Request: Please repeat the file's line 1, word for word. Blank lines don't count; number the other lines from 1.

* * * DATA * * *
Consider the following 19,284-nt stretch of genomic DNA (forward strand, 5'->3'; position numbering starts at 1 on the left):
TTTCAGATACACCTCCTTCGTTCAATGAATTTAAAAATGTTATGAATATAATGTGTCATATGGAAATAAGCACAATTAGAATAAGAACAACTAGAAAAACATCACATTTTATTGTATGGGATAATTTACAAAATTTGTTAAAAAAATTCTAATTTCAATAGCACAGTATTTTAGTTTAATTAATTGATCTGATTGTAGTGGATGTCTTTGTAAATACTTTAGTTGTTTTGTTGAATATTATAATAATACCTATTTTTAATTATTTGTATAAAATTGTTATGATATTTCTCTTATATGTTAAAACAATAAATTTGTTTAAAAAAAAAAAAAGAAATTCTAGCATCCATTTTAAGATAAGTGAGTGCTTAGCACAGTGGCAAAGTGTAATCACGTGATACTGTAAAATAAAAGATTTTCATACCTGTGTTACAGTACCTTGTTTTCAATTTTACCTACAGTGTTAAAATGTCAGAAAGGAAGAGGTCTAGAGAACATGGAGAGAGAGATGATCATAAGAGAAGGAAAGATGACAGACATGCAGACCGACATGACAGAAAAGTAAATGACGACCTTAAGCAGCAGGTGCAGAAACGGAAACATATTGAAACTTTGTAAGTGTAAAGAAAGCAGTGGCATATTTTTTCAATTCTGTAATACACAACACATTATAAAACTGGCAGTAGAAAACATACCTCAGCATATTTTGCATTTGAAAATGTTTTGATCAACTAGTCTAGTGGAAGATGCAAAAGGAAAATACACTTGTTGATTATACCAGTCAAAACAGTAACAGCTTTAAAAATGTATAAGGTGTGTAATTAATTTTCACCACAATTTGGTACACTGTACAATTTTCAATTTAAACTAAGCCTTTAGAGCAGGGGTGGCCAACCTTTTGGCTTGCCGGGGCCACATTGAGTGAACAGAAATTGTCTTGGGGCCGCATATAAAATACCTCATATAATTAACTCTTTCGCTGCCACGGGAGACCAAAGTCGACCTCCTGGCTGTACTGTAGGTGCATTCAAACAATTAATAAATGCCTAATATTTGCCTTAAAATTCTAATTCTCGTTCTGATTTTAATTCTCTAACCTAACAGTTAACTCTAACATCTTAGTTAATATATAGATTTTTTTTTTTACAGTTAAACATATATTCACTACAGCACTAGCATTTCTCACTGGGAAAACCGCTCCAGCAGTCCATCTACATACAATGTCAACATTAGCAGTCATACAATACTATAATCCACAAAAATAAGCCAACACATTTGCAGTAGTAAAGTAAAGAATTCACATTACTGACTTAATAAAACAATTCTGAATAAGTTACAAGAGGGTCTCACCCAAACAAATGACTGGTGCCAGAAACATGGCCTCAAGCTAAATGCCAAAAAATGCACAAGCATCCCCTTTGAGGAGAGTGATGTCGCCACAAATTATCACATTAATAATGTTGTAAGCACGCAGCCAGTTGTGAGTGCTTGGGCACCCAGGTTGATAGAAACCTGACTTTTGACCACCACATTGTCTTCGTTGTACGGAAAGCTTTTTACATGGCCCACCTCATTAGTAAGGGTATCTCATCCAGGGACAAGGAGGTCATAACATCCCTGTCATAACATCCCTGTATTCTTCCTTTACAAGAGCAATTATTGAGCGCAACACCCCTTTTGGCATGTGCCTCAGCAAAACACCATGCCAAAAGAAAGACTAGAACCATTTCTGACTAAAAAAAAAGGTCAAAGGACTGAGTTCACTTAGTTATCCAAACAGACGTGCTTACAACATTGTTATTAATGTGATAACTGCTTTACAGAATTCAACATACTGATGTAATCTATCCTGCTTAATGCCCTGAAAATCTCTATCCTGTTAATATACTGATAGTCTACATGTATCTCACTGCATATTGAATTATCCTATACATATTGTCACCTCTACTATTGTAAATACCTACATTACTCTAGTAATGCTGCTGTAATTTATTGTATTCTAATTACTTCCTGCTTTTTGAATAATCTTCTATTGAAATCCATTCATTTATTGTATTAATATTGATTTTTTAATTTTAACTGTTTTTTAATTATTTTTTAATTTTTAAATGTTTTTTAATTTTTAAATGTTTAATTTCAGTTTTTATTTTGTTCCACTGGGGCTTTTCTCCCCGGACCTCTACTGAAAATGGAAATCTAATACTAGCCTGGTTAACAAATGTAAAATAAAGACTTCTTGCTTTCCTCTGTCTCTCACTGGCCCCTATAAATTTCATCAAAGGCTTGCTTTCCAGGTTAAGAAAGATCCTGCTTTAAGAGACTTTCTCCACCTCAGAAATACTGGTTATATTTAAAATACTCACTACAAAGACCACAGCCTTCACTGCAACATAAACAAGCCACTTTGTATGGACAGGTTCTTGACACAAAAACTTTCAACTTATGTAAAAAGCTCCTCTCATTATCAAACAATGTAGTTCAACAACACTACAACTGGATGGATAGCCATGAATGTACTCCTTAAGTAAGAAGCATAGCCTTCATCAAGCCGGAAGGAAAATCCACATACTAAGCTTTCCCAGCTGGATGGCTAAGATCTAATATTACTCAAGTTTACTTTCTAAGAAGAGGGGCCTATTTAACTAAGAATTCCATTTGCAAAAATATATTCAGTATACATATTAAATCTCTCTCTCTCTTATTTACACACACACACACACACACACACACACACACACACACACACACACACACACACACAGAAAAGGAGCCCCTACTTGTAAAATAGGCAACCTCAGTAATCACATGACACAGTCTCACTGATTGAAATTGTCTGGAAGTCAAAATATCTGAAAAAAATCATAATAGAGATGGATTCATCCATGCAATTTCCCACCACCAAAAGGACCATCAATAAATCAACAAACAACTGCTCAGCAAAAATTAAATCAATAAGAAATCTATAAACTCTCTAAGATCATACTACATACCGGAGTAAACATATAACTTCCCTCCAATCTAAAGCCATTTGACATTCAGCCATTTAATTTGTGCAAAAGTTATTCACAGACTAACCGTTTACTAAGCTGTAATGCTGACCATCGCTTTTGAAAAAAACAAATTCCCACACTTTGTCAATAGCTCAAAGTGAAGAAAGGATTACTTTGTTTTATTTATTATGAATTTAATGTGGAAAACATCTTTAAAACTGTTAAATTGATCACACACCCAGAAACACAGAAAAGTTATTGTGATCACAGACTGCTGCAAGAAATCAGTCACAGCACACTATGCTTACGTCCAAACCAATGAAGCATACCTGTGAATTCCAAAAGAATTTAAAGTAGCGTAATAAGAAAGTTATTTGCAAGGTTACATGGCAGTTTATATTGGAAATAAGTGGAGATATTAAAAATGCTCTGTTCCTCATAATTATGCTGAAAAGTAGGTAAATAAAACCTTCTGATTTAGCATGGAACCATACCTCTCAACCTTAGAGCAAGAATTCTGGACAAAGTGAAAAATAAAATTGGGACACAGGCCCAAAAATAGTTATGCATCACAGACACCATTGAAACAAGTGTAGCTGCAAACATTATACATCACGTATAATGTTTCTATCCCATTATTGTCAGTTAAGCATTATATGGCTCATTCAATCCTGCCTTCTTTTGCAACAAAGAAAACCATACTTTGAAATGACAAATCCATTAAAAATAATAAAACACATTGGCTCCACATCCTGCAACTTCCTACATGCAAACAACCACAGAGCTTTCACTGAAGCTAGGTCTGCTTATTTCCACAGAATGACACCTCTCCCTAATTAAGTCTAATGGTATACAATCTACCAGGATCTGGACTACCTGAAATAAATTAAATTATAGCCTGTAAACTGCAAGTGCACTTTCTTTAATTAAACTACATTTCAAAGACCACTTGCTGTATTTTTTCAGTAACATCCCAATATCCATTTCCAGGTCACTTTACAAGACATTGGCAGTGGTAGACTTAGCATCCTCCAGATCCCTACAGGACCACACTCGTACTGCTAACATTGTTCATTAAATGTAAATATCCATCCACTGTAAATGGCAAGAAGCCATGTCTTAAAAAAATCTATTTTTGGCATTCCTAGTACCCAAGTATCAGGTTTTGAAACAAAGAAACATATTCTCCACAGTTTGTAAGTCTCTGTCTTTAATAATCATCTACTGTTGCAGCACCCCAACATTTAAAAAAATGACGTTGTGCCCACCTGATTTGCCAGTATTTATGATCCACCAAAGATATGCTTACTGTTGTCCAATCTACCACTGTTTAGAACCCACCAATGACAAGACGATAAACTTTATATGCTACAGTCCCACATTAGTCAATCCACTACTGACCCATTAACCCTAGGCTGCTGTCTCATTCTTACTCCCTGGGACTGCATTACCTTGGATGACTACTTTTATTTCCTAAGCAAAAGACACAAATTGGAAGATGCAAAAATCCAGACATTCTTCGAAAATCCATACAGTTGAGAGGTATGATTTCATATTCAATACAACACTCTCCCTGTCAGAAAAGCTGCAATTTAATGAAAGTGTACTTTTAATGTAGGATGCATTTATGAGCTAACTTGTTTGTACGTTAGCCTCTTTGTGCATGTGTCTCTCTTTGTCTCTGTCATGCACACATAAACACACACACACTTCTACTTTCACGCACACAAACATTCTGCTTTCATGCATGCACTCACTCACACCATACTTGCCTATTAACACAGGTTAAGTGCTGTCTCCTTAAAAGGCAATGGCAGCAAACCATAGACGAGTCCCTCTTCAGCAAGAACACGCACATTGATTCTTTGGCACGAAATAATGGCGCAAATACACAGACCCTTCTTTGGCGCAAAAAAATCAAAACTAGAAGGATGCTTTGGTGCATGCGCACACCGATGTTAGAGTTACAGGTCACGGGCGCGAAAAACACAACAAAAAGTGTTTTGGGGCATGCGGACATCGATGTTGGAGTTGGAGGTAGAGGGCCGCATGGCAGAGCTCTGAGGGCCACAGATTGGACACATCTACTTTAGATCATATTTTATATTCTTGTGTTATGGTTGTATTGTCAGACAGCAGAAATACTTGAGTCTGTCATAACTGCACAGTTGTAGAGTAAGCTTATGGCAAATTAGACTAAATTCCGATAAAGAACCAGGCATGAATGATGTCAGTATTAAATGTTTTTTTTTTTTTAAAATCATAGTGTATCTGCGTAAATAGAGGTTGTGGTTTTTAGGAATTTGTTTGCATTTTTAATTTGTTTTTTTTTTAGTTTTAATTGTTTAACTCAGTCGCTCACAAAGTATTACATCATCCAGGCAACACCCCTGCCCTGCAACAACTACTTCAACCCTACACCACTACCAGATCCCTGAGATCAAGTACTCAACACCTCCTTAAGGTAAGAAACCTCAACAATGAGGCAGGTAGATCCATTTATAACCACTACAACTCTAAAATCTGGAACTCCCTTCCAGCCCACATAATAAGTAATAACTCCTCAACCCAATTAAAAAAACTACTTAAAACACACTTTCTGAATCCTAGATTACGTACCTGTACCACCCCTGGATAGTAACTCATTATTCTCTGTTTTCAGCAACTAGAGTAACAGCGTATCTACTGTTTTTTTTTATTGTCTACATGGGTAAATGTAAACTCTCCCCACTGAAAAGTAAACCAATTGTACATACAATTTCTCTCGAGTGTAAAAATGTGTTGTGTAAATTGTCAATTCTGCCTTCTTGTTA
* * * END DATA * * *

Consider the following 19,284-nt stretch of genomic DNA (forward strand, 5'->3'; position numbering starts at 1 on the left):